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Are the Modifications Difficult to Make ?



The sites linked to on the previous page, and the instruction for modifying webcams on this site, are all presented in a positive manner to encourage you to make the modifications to a camera.

In the Autumn of last year when these mods were first described there was much doubt if the work was realistically doable by hobbyist electricians. Many messages were posted to the internet discussion groups on the folly of attempting the work. The good news is that many webcams have now been modified and the discussion groups have many good images taken with the camera.

More worryingly I am receiving increasing numbers of e-mails from people whose cameras did not survive the procedure. On this page I will try to dissuade you from doing the work. If you get to the bottom and are still confident of your abilities then go for it!


Its all a matter of proportion.

Many extreme close-up pictures have been made of the 16510 which can make it look quite a simple chip to work on. I have heard from a number of people, who have bought cameras especially to do the mod, whose plans were scuppered when that saw the size of the chip.

Its not just a case of it being a bit small to see. You will also need tools to do the job.











This is a picture of a standard soldering iron near the chip. Trying to use it would be completely futile.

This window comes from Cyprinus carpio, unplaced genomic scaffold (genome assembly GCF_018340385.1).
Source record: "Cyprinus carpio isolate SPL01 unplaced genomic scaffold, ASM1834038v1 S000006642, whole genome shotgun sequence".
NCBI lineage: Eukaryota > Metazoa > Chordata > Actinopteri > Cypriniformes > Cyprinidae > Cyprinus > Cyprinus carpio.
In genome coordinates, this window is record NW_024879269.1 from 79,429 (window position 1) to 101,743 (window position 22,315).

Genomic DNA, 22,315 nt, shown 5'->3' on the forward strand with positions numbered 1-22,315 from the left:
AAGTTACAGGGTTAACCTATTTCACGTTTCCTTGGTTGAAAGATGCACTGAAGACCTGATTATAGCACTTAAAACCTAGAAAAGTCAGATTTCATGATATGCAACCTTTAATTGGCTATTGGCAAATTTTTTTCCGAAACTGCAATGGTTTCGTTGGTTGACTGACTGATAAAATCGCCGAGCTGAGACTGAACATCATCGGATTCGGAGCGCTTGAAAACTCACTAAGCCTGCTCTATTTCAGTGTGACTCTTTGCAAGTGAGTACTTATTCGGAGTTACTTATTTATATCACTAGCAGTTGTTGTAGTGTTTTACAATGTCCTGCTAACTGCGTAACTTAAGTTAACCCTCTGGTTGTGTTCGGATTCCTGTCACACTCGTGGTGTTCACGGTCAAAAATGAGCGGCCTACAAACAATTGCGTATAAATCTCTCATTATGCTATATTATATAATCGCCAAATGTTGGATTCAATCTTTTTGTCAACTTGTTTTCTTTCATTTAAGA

Finally a picture of the chip with a couple of recognisable objects in the frame. The concept I am trying to get across here is that the chip is very small! 6mm long to be precise with 10 legs per side. The legs are about a quarter of a mm thick. How large is the tip of your soldering iron?


Another point to consider is your PC. To make the mod you will need to attach wires direct to the USB bus and to the printer port. Both are commonly connected direct to the motherboard of a PC. By making a wrong connection it is very easy to envisage a situation were damage is not limited to the camera!



These modifications are attempted by 3 groups of people.


Professional electronics engineers.

People who do this kind of work for a living and who have access to temperature control, surface mount, soldering stations. This group generally recognise that success can not be completely guaranteed. However they are better placed than me to judge the difficulty.


Hobbyist electronics engineers.

People for whom electronics is an enjoyable hobby. Will have made many circuits before and have lots of circuit boards etc hanging from their PC's. For this group doing the mod will be fun. It could be used to justify the purchase of a decent soldering station in the knowledge that it will always come in handy later. True the mod may not work but what is success without the risk of failure?


Amateur Astronomers.

People who have seen the fabulous images these cameras are capable of producing and are looking for a cheap way into deep sky imaging. This group have not done any soldering for a few months or maybe years. The webcam may have been bought at full price just to be converted. Generally the cost of tools spare webcam's etc haven't been considered.


If you think you fall into the last group consider how you are going to feel if you spend a frustrating week fighting with the soldering iron only to end up with a knackered camera.

Doing these modifications in order to save money only makes sense if you already have the tools and experience.

Have a realistic think about it!







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